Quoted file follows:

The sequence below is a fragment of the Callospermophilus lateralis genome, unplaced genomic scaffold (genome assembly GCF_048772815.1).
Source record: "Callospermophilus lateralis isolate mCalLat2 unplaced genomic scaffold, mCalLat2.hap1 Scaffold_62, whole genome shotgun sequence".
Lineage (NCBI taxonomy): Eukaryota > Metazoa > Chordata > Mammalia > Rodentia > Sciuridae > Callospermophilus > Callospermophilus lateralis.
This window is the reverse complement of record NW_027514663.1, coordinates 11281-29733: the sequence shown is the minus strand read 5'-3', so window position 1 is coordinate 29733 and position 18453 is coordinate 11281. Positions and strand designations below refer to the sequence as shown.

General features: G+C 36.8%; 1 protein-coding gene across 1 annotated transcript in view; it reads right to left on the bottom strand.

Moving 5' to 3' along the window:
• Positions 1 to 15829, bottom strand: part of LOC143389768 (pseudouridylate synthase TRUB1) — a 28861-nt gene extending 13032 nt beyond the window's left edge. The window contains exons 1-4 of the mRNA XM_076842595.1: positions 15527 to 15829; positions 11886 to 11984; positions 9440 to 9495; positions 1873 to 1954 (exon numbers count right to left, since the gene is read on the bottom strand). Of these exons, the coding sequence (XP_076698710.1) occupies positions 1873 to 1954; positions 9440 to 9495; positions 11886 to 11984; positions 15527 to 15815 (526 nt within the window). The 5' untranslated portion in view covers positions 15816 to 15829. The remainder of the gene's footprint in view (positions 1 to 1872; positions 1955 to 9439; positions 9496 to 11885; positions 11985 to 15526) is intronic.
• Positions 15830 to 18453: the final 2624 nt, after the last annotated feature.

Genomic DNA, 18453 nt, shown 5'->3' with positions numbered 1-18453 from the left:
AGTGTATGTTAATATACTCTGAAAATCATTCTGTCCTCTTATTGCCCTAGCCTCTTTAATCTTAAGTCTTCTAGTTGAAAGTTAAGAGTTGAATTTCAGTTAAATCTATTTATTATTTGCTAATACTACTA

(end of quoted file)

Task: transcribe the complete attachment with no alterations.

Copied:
The sequence below is a fragment of the Callospermophilus lateralis genome, unplaced genomic scaffold (genome assembly GCF_048772815.1).
Source record: "Callospermophilus lateralis isolate mCalLat2 unplaced genomic scaffold, mCalLat2.hap1 Scaffold_62, whole genome shotgun sequence".
Lineage (NCBI taxonomy): Eukaryota > Metazoa > Chordata > Mammalia > Rodentia > Sciuridae > Callospermophilus > Callospermophilus lateralis.
This window is the reverse complement of record NW_027514663.1, coordinates 11281-29733: the sequence shown is the minus strand read 5'-3', so window position 1 is coordinate 29733 and position 18453 is coordinate 11281. Positions and strand designations below refer to the sequence as shown.

General features: G+C 36.8%; 1 protein-coding gene across 1 annotated transcript in view; it reads right to left on the bottom strand.

Moving 5' to 3' along the window:
• Positions 1 to 15829, bottom strand: part of LOC143389768 (pseudouridylate synthase TRUB1) — a 28861-nt gene extending 13032 nt beyond the window's left edge. The window contains exons 1-4 of the mRNA XM_076842595.1: positions 15527 to 15829; positions 11886 to 11984; positions 9440 to 9495; positions 1873 to 1954 (exon numbers count right to left, since the gene is read on the bottom strand). Of these exons, the coding sequence (XP_076698710.1) occupies positions 1873 to 1954; positions 9440 to 9495; positions 11886 to 11984; positions 15527 to 15815 (526 nt within the window). The 5' untranslated portion in view covers positions 15816 to 15829. The remainder of the gene's footprint in view (positions 1 to 1872; positions 1955 to 9439; positions 9496 to 11885; positions 11985 to 15526) is intronic.
• Positions 15830 to 18453: the final 2624 nt, after the last annotated feature.

Genomic DNA, 18453 nt, shown 5'->3' with positions numbered 1-18453 from the left:
AGTGTATGTTAATATACTCTGAAAATCATTCTGTCCTCTTATTGCCCTAGCCTCTTTAATCTTAAGTCTTCTAGTTGAAAGTTAAGAGTTGAATTTCAGTTAAATCTATTTATTATTTGCTAATACTACTA